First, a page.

Chewing, Bite Inhibition, and Play-Biting

We have a guest blog post from one of our trainers, Devan Amundsen, who is writing about life with his new puppy! Check out ‘The Pup Blog!’

Well Wade is out cold! He naps so much, it’s almost easy to forget he’s in my life now!

But, when he isn’t napping, he’s biting.

He chews on absolutely everything.

So how do you manage it?

Obviously, it’s an extremely normal puppy behavior. Their teeth are growing, their gums hurt, and chewing is a fantastic way to pass the time!

Great. Just don’t chew on my shoes… Or the carpet… Spit out that rock! DON’T EAT THAT!!

Photo 2013-05-30 12.22.35 PMSo far, I’ve coated all power chords he can get to with some bitter “yuck” spray. It tastes incredibly bitter, and Wade hates it. You can even just use white vinegar diluted with water.

This stuff works great. Every time I catch him chewing on something that I can’t move out of his reach, I just spray some of this on there.

Corners of rugs, edges of furniture, power cords, baseboards, everything and anything my pup can chew on that I don’t want him to has a small amount of this on there.

So far, it’s working really well. He learned immediately that power cords taste disgusting, and why would he want to chew on something disgusting?t

But it’s mean and non-sensical to just walk around and tell him what he can’t chew on.

That’s where this little group of indispensable items comes in handy.

Photo 2013-05-30 12.22.27 PMI’ve been using these constantly with Wade.

Every time I catch him chewing on something, I take it away from him, say “no,” (Calmly and neutrally,) and hand him one of these things to occupy his time.

He immediately forgets all about what he was doing, and happily gnaws away at something good for him!

The rope is great for his teeth, massaging his gums and providing something soft, but firm to chew on.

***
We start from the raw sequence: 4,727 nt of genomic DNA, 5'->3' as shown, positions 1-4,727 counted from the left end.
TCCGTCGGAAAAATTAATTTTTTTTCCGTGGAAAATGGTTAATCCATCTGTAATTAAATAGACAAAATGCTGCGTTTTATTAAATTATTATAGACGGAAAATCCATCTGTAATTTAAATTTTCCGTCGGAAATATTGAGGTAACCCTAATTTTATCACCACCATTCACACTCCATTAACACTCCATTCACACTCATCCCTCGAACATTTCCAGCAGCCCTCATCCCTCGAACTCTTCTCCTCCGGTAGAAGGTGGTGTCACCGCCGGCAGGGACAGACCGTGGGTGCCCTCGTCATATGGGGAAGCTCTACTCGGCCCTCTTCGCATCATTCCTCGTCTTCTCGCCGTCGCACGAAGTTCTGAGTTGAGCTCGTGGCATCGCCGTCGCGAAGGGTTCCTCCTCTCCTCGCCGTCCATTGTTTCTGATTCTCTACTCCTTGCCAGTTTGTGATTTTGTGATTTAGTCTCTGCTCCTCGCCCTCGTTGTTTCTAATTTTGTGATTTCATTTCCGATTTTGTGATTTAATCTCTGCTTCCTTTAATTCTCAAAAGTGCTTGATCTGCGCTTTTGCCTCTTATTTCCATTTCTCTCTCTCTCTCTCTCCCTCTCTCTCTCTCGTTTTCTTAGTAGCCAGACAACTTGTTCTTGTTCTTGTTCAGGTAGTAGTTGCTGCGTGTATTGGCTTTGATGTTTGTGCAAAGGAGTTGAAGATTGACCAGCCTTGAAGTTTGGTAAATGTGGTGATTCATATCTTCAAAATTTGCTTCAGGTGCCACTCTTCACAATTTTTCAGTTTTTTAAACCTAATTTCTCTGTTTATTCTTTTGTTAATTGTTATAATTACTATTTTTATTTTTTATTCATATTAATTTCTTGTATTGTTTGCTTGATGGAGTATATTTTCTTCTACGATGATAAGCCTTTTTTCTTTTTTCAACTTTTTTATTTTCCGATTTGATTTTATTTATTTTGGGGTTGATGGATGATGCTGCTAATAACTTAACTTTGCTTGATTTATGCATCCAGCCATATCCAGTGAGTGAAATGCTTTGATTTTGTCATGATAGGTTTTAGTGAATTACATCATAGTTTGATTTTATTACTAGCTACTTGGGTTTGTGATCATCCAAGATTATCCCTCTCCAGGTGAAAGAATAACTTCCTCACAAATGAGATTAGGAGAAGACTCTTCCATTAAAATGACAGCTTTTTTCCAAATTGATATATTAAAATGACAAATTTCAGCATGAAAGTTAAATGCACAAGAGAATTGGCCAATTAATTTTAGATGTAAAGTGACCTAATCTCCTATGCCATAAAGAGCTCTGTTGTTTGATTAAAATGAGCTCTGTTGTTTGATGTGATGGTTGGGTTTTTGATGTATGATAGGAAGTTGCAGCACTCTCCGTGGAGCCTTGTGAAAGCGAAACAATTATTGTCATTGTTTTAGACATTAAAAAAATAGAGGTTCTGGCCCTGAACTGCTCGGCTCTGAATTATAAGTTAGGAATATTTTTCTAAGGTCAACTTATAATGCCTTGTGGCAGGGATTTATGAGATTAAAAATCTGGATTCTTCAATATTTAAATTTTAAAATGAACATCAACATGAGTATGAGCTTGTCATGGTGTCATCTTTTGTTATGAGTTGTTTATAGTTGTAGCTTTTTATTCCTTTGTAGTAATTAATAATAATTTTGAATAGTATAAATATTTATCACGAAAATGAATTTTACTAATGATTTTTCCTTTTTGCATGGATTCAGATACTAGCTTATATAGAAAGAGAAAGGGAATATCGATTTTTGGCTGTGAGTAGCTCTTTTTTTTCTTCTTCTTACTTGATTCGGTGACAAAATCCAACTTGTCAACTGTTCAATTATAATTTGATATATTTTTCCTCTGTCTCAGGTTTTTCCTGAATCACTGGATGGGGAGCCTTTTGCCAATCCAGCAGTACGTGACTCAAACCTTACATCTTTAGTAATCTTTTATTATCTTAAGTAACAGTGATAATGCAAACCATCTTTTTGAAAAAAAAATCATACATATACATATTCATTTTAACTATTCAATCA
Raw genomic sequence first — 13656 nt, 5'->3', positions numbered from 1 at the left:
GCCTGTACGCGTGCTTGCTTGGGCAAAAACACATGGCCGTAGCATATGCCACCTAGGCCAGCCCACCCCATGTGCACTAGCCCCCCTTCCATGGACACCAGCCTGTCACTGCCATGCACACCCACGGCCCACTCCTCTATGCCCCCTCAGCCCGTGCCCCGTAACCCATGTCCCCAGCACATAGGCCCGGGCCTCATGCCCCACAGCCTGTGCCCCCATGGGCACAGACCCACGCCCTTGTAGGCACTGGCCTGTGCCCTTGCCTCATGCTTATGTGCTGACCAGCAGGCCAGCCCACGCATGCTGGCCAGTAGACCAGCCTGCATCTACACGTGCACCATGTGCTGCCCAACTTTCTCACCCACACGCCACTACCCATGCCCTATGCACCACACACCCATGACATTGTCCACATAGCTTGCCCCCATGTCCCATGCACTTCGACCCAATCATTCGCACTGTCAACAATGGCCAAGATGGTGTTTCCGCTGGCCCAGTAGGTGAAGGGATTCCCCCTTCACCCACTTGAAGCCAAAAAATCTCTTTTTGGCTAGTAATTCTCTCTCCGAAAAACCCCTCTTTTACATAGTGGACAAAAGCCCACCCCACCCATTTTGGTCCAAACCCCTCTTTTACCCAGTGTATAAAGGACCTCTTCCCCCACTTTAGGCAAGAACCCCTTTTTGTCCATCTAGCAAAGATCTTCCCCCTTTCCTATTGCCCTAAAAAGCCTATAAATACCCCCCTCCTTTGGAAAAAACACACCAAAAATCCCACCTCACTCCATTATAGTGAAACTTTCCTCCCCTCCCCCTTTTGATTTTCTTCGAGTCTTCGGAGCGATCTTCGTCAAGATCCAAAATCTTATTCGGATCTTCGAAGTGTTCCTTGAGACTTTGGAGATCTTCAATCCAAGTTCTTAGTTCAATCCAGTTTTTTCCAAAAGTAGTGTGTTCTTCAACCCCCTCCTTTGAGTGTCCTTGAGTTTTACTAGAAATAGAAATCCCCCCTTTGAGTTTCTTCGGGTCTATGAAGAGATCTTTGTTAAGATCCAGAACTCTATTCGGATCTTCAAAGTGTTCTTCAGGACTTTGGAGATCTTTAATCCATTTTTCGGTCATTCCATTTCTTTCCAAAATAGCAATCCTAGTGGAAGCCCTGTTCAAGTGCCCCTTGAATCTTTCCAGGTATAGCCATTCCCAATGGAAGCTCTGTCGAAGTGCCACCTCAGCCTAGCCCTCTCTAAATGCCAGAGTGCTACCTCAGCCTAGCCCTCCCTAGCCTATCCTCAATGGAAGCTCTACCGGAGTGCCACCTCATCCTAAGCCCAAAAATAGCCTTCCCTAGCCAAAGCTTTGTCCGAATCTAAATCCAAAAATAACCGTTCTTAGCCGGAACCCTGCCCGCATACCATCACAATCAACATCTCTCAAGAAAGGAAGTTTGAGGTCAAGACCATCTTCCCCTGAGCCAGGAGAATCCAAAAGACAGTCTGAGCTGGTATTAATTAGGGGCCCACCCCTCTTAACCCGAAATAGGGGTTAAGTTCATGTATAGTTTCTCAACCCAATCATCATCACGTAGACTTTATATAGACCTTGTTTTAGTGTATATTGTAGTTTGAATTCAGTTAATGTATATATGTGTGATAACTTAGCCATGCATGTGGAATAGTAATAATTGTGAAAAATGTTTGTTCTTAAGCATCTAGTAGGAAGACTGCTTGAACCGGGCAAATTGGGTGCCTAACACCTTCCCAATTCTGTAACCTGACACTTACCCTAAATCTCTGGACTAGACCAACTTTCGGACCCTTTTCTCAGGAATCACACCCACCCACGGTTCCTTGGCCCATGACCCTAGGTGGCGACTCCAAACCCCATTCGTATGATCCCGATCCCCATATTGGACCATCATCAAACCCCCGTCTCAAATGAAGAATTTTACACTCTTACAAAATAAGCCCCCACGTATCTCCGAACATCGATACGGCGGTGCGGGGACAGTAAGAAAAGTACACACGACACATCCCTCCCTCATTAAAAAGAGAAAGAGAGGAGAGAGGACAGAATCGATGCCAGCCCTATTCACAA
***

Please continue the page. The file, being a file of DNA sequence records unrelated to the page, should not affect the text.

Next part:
The bully sticks are STINKY! They smell awful! But he loves them. C’est la vie. My only warning with these is not to leave him unattended for too long with one. Wade did chew on one for basically a whole day, and it turned into a soggy mess that he ended up half-swallowing. Thankfully, I was there to take it from him.

That’s another thing. Take things from your puppy. A lot. Take it, praise him, maybe give him a treat, and then give it back. That way, your puppy knows, “Whenever someone takes something from me, it’s okay! I get a treat and I get it back eventually anyway!”  Possessive issues solved.

I almost forgot about my favorite toy of all… The Kong. Wade absolutely loves his Kong. I have two, and I have one stuffed at all times. I stuff it almost entirely with food, but layer it with Kong stuffing so it stays interesting and challenging all the way through. Wade LOVES IT! He gets all of his meals through a Kong or hand-fed to him.

I almost forgot… Play-biting.

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This picture was probably counter-productive, because it took 2 straight minutes of him biting my hands before I could get an acceptable picture… But he looks VICIOUS!

Wade is being such a little butt-head about biting! He likes to nip at fingers, clothes, and even faces when he’s playing! AHHH!!

This is normal puppy behavior as well, and as much as I’d like to teach him never to bite anyone ever, it’s too early for that.

Why?

Let’s say you taught your puppy to never bite anyone ever. Extremely reasonable, and your puppy should be doing that soon.

But not yet.

First, we need to teach him bite inhibition. Teach him that his mouth is a tool he can use sometimes, especially when playing with other dogs, but that he needs to be GENTLE! We’re teaching a “soft-mouth.” That way, one day when a small child scares the heck outta your dog by running up and jumping on him, the dog won’t turn around and bite with all of the immense power possible.

Basically, bite inhibition keeps a dog from doing actual damage if there was ever a need to use his/her mouth.

Teaching bite inhibition:

  1. Play with your pup. Be rough.
  2. When the pup uses any bite force whatsoever, yelp and pull your hand away.
  3. If your pup bites you three times in a row, stop the play session immediately, but calmly. Call him/her a bully, and walk away.